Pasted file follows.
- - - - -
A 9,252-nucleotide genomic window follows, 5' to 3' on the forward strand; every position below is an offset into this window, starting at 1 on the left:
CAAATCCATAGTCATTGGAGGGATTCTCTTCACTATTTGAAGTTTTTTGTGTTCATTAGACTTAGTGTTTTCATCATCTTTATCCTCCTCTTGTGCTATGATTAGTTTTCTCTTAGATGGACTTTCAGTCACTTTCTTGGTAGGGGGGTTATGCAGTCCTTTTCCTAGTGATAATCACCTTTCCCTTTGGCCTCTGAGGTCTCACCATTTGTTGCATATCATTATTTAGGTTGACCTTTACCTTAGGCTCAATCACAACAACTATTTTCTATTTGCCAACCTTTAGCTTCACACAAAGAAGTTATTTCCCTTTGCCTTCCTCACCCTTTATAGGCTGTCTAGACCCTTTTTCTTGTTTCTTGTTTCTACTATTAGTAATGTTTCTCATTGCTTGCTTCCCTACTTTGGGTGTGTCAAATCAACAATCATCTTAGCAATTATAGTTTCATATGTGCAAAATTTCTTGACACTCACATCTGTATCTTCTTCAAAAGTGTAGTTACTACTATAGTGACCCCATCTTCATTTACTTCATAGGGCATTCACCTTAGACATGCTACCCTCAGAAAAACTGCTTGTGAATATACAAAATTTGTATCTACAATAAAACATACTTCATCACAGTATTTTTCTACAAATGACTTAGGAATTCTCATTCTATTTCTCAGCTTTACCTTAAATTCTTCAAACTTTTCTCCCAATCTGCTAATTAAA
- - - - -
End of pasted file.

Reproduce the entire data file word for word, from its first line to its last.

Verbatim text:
A 9,252-nucleotide genomic window follows, 5' to 3' on the forward strand; every position below is an offset into this window, starting at 1 on the left:
CAAATCCATAGTCATTGGAGGGATTCTCTTCACTATTTGAAGTTTTTTGTGTTCATTAGACTTAGTGTTTTCATCATCTTTATCCTCCTCTTGTGCTATGATTAGTTTTCTCTTAGATGGACTTTCAGTCACTTTCTTGGTAGGGGGGTTATGCAGTCCTTTTCCTAGTGATAATCACCTTTCCCTTTGGCCTCTGAGGTCTCACCATTTGTTGCATATCATTATTTAGGTTGACCTTTACCTTAGGCTCAATCACAACAACTATTTTCTATTTGCCAACCTTTAGCTTCACACAAAGAAGTTATTTCCCTTTGCCTTCCTCACCCTTTATAGGCTGTCTAGACCCTTTTTCTTGTTTCTTGTTTCTACTATTAGTAATGTTTCTCATTGCTTGCTTCCCTACTTTGGGTGTGTCAAATCAACAATCATCTTAGCAATTATAGTTTCATATGTGCAAAATTTCTTGACACTCACATCTGTATCTTCTTCAAAAGTGTAGTTACTACTATAGTGACCCCATCTTCATTTACTTCATAGGGCATTCACCTTAGACATGCTACCCTCAGAAAAACTGCTTGTGAATATACAAAATTTGTATCTACAATAAAACATACTTCATCACAGTATTTTTCTACAAATGACTTAGGAATTCTCATTCTATTTCTCAGCTTTACCTTAAATTCTTCAAACTTTTCTCCCAATCTGCTAATTAAA